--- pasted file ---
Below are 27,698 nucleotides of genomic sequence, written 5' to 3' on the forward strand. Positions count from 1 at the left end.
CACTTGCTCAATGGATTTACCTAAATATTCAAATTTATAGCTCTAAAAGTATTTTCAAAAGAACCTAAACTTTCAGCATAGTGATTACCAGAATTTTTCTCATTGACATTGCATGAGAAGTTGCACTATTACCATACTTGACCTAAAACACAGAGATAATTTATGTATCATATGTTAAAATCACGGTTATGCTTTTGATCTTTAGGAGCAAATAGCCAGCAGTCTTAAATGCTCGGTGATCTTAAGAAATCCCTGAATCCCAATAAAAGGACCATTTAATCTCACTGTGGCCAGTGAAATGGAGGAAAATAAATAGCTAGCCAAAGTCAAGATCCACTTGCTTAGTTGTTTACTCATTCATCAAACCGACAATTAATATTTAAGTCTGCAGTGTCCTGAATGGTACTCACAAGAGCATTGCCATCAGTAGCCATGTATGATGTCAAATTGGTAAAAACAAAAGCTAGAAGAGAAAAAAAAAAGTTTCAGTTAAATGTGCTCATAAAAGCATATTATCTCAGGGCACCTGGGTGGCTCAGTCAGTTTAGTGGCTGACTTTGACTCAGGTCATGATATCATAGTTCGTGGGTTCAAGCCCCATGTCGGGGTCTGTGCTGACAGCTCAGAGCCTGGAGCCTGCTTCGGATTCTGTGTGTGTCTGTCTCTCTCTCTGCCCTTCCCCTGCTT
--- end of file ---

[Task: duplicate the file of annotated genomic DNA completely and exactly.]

Below are 27,698 nucleotides of genomic sequence, written 5' to 3' on the forward strand. Positions count from 1 at the left end.
CACTTGCTCAATGGATTTACCTAAATATTCAAATTTATAGCTCTAAAAGTATTTTCAAAAGAACCTAAACTTTCAGCATAGTGATTACCAGAATTTTTCTCATTGACATTGCATGAGAAGTTGCACTATTACCATACTTGACCTAAAACACAGAGATAATTTATGTATCATATGTTAAAATCACGGTTATGCTTTTGATCTTTAGGAGCAAATAGCCAGCAGTCTTAAATGCTCGGTGATCTTAAGAAATCCCTGAATCCCAATAAAAGGACCATTTAATCTCACTGTGGCCAGTGAAATGGAGGAAAATAAATAGCTAGCCAAAGTCAAGATCCACTTGCTTAGTTGTTTACTCATTCATCAAACCGACAATTAATATTTAAGTCTGCAGTGTCCTGAATGGTACTCACAAGAGCATTGCCATCAGTAGCCATGTATGATGTCAAATTGGTAAAAACAAAAGCTAGAAGAGAAAAAAAAAAGTTTCAGTTAAATGTGCTCATAAAAGCATATTATCTCAGGGCACCTGGGTGGCTCAGTCAGTTTAGTGGCTGACTTTGACTCAGGTCATGATATCATAGTTCGTGGGTTCAAGCCCCATGTCGGGGTCTGTGCTGACAGCTCAGAGCCTGGAGCCTGCTTCGGATTCTGTGTGTGTCTGTCTCTCTCTCTGCCCTTCCCCTGCTT